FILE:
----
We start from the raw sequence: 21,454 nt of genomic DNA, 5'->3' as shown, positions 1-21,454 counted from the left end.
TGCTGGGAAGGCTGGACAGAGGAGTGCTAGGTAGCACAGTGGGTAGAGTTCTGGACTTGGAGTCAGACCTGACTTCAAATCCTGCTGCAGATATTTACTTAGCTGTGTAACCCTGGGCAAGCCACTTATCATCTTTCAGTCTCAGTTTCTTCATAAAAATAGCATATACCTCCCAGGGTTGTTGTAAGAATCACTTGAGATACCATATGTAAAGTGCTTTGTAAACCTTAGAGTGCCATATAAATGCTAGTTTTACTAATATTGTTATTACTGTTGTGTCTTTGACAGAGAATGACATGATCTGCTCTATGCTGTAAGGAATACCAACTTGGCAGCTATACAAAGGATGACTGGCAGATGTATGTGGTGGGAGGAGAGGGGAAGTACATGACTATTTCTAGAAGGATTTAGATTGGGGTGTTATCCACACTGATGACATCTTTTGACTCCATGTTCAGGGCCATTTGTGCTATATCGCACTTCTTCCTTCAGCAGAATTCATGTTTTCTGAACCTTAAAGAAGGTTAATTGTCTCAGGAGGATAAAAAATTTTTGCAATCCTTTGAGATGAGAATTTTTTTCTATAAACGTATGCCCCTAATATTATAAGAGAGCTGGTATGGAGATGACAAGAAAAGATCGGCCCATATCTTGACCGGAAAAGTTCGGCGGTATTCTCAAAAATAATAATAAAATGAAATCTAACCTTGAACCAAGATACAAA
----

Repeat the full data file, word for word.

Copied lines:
We start from the raw sequence: 21,454 nt of genomic DNA, 5'->3' as shown, positions 1-21,454 counted from the left end.
TGCTGGGAAGGCTGGACAGAGGAGTGCTAGGTAGCACAGTGGGTAGAGTTCTGGACTTGGAGTCAGACCTGACTTCAAATCCTGCTGCAGATATTTACTTAGCTGTGTAACCCTGGGCAAGCCACTTATCATCTTTCAGTCTCAGTTTCTTCATAAAAATAGCATATACCTCCCAGGGTTGTTGTAAGAATCACTTGAGATACCATATGTAAAGTGCTTTGTAAACCTTAGAGTGCCATATAAATGCTAGTTTTACTAATATTGTTATTACTGTTGTGTCTTTGACAGAGAATGACATGATCTGCTCTATGCTGTAAGGAATACCAACTTGGCAGCTATACAAAGGATGACTGGCAGATGTATGTGGTGGGAGGAGAGGGGAAGTACATGACTATTTCTAGAAGGATTTAGATTGGGGTGTTATCCACACTGATGACATCTTTTGACTCCATGTTCAGGGCCATTTGTGCTATATCGCACTTCTTCCTTCAGCAGAATTCATGTTTTCTGAACCTTAAAGAAGGTTAATTGTCTCAGGAGGATAAAAAATTTTTGCAATCCTTTGAGATGAGAATTTTTTTCTATAAACGTATGCCCCTAATATTATAAGAGAGCTGGTATGGAGATGACAAGAAAAGATCGGCCCATATCTTGACCGGAAAAGTTCGGCGGTATTCTCAAAAATAATAATAAAATGAAATCTAACCTTGAACCAAGATACAAA